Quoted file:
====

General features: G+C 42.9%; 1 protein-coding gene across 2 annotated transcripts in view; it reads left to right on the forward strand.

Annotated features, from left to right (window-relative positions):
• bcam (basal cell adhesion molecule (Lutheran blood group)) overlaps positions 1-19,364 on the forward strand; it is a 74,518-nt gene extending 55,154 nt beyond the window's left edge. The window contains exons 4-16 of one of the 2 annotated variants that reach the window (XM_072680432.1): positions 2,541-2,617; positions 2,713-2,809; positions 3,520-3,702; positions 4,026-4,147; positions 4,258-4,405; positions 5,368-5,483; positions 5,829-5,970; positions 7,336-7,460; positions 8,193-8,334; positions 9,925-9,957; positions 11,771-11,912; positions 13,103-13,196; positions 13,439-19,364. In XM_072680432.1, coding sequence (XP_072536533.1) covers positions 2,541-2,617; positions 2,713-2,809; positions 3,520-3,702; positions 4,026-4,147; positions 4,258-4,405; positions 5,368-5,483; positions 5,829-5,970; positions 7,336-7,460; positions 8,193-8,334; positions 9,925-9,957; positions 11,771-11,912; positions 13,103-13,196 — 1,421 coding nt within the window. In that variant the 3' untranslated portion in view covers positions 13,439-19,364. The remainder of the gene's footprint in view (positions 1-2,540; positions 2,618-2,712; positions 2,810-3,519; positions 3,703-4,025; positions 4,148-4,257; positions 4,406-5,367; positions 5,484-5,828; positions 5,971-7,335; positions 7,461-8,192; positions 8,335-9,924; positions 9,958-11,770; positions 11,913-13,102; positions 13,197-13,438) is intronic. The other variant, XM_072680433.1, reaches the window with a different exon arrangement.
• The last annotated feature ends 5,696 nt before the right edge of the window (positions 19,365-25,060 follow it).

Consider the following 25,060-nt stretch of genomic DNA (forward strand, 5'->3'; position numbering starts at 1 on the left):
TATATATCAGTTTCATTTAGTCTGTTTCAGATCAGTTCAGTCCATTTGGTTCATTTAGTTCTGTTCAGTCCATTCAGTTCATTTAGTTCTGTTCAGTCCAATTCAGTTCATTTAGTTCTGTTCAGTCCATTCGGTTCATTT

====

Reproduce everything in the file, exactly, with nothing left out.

General features: G+C 42.9%; 1 protein-coding gene across 2 annotated transcripts in view; it reads left to right on the forward strand.

Annotated features, from left to right (window-relative positions):
• bcam (basal cell adhesion molecule (Lutheran blood group)) overlaps positions 1-19,364 on the forward strand; it is a 74,518-nt gene extending 55,154 nt beyond the window's left edge. The window contains exons 4-16 of one of the 2 annotated variants that reach the window (XM_072680432.1): positions 2,541-2,617; positions 2,713-2,809; positions 3,520-3,702; positions 4,026-4,147; positions 4,258-4,405; positions 5,368-5,483; positions 5,829-5,970; positions 7,336-7,460; positions 8,193-8,334; positions 9,925-9,957; positions 11,771-11,912; positions 13,103-13,196; positions 13,439-19,364. In XM_072680432.1, coding sequence (XP_072536533.1) covers positions 2,541-2,617; positions 2,713-2,809; positions 3,520-3,702; positions 4,026-4,147; positions 4,258-4,405; positions 5,368-5,483; positions 5,829-5,970; positions 7,336-7,460; positions 8,193-8,334; positions 9,925-9,957; positions 11,771-11,912; positions 13,103-13,196 — 1,421 coding nt within the window. In that variant the 3' untranslated portion in view covers positions 13,439-19,364. The remainder of the gene's footprint in view (positions 1-2,540; positions 2,618-2,712; positions 2,810-3,519; positions 3,703-4,025; positions 4,148-4,257; positions 4,406-5,367; positions 5,484-5,828; positions 5,971-7,335; positions 7,461-8,192; positions 8,335-9,924; positions 9,958-11,770; positions 11,913-13,102; positions 13,197-13,438) is intronic. The other variant, XM_072680433.1, reaches the window with a different exon arrangement.
• The last annotated feature ends 5,696 nt before the right edge of the window (positions 19,365-25,060 follow it).

Consider the following 25,060-nt stretch of genomic DNA (forward strand, 5'->3'; position numbering starts at 1 on the left):
TATATATCAGTTTCATTTAGTCTGTTTCAGATCAGTTCAGTCCATTTGGTTCATTTAGTTCTGTTCAGTCCATTCAGTTCATTTAGTTCTGTTCAGTCCAATTCAGTTCATTTAGTTCTGTTCAGTCCATTCGGTTCATTT